Lastly, I will mention the “file-drawer effect”. This is a variation in publication bias wherein the author of the study refuses to submit the article for publication because the results do not conform to the author’s preexisting beliefs. The self-censorship occurs because it is politically unwise and may result in career death if a researcher publishes a finding that challenges prevailing wisdom and scientific orthodoxy. Many examples exist of this especially in virology and cell biology which have conclusions that challenge the official theory of HIV and AIDS, but that is another discussion. One notable example of the file drawer effect is in regards to Robert Putnam’s study “E Pluribus Unum: Diversity and Community in the 21st Century”. Now, this study was in the field of social sciences, but when the results of the study challenged the self-proclaimed liberal researcher’s view of multiculturalism as a “great good” and instead concluded that social diversity is actually damaging for society and in fact has many negative effects, he filed the paper away for seven years trying to find some other explanation, but to no avail. He reluctantly published the paper in 2007 which was 7 years after the study was complete. Are we to believe this is the only instance of such an occurrence in any field of study? I think not.

I could give some links and references to support what I have written in this article, but I would urge the readers to do your own research on these topics. It is possible I am in error, but if that is the case, I am not one to say that just because something is either “generally accepted” by scientists who occupy highly placed institutional positions and have fancy titles, or because something is published with whizbang statistical models and data, and with colorful and compelling charts and graphs, then that confers a certain infallibility on the reasoning and results. The fact is with all of the praise and deference given for the theory of evolution, I have still not heard a reasonable explanation from official science-dom about the specific biological mechanism for the mutation which allegedly occurred from Afrikan people to non-Afrikan people if this “Out of Africa” hypothesis is to be accepted. People always give the innocuous statement, “…and then they/we mutated” to explain how non-Afrikans arrived on the scene in Eurasia. This for me is inadequate and the entire theory will always be in question no matter how many sophisticated studies are published and genetic analyses are done. Having data does not mean the theory which the data claim to support is valid.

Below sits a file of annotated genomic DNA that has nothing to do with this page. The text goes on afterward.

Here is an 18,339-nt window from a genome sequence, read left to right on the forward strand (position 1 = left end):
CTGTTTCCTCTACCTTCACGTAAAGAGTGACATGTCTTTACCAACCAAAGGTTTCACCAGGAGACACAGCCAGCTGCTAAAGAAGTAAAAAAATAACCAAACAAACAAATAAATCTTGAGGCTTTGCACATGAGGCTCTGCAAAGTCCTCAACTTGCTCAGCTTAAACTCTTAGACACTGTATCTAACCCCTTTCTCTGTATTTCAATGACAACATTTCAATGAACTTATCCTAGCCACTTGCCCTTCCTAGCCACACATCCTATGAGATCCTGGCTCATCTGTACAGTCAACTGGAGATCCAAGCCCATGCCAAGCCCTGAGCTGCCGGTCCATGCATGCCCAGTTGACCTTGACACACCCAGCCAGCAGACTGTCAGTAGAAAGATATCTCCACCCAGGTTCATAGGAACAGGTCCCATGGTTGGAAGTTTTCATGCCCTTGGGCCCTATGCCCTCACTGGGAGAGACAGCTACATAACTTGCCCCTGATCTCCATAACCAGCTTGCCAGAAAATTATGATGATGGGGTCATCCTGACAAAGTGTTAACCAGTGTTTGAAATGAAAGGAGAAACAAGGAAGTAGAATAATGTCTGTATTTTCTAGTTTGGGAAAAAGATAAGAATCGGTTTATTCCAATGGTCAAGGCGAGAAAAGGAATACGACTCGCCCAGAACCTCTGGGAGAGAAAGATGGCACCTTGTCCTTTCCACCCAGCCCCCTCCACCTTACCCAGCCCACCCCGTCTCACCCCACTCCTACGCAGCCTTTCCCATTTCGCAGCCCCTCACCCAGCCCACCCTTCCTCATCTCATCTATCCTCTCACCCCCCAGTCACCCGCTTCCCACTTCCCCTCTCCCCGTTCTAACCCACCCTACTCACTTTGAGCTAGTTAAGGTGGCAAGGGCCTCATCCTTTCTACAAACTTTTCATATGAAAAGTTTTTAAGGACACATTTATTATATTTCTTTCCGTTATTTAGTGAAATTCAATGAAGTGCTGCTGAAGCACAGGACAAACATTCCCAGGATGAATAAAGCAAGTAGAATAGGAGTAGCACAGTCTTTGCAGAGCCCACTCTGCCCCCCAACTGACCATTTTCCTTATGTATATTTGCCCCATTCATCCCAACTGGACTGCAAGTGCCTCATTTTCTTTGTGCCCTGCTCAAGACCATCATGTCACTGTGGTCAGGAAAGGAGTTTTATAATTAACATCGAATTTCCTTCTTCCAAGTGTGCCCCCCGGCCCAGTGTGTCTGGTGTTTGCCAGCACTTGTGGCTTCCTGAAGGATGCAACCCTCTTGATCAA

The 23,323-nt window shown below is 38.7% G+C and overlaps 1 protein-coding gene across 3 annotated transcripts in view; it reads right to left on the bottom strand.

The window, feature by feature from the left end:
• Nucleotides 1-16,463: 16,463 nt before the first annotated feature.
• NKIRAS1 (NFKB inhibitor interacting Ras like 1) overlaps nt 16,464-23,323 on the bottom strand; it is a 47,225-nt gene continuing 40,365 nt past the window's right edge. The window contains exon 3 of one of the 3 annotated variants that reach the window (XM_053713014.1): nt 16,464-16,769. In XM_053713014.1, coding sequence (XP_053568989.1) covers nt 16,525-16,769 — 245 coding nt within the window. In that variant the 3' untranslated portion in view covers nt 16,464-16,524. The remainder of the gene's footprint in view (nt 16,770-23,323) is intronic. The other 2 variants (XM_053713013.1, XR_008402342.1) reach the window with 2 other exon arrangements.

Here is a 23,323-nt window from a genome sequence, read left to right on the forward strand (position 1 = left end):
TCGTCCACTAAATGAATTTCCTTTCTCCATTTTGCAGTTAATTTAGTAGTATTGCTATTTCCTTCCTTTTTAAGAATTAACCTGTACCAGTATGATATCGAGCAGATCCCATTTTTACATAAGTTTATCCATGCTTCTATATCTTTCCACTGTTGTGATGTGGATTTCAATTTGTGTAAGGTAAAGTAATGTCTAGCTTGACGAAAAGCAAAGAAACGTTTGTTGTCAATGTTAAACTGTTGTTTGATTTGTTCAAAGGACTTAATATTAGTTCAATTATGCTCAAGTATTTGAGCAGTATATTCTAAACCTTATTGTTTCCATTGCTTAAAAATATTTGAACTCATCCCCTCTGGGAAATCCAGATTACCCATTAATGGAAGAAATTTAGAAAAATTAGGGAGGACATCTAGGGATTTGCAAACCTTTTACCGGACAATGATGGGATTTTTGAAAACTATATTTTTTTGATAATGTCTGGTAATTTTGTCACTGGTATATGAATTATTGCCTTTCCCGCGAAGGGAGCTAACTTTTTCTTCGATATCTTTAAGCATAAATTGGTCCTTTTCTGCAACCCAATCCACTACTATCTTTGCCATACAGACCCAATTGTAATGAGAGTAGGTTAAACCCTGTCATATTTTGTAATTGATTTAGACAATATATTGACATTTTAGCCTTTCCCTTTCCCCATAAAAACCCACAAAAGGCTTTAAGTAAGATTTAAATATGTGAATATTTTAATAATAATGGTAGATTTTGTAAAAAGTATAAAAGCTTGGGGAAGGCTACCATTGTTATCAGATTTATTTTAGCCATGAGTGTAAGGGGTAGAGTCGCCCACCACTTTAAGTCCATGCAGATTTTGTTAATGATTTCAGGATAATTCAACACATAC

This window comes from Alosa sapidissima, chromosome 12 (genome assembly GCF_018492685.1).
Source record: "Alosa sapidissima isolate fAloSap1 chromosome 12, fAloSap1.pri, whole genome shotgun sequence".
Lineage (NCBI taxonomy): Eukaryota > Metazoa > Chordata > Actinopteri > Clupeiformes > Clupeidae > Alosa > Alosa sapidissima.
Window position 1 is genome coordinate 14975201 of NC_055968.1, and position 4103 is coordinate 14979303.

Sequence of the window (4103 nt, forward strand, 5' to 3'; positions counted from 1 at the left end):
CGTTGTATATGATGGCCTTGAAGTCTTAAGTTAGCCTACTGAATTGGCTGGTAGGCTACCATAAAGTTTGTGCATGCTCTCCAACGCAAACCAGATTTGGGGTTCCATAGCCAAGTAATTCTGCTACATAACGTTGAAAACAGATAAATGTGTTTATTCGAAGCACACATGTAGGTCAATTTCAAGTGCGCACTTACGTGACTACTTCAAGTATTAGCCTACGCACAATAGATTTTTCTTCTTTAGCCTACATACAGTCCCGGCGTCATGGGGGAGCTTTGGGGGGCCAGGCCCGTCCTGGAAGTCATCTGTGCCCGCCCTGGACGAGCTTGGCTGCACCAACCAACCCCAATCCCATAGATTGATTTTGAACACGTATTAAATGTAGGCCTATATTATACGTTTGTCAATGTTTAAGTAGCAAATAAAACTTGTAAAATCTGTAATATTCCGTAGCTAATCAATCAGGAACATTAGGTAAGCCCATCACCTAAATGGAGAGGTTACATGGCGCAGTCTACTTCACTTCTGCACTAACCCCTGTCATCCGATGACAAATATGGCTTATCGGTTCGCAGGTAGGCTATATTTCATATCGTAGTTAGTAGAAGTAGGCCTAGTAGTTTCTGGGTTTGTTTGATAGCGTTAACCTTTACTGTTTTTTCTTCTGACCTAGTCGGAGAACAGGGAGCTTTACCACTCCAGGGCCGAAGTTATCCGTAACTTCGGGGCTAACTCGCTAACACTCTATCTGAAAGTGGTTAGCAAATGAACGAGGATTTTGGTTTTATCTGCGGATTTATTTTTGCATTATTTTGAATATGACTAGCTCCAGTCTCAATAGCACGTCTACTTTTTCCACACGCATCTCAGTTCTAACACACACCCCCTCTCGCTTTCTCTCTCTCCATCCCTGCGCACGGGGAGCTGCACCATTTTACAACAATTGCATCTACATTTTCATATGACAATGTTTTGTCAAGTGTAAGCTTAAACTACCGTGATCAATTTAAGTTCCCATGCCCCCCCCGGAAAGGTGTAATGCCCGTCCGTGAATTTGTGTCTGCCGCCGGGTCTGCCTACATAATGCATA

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3 responses

2 06 2018
amosnwilsonuniversity

BRILLIANT! Lots of Negroes think because they mimic European speaking patterns and regurgitate “Peer-Reviewed” scientific data that it validates opinions! How can you be a serious African-Centered person and actually believe that because something is peer reviewed it validates it? Not to say all science is pseudo science but many of it is. Dr. Bobby E. Wright said the biggest mistake African people make is they are the ONLY ones who believe science is not bias/political.

Liked by 1 person

9 07 2018
Kushite Prince

Very good point!

Liked by 1 person

27 06 2018
White Power Supports Bad Science | The Lumumba Afrika Report

[…] Pay particular note to the discussion at minute 9:30 of the interview when they discuss how peer reviewed papers published in reputable science journals did not stop the charade this psychopathic white woman was orchestrating. For more clarity on the issue of peer review, please see my article “The Problem with Peer Review” here. […]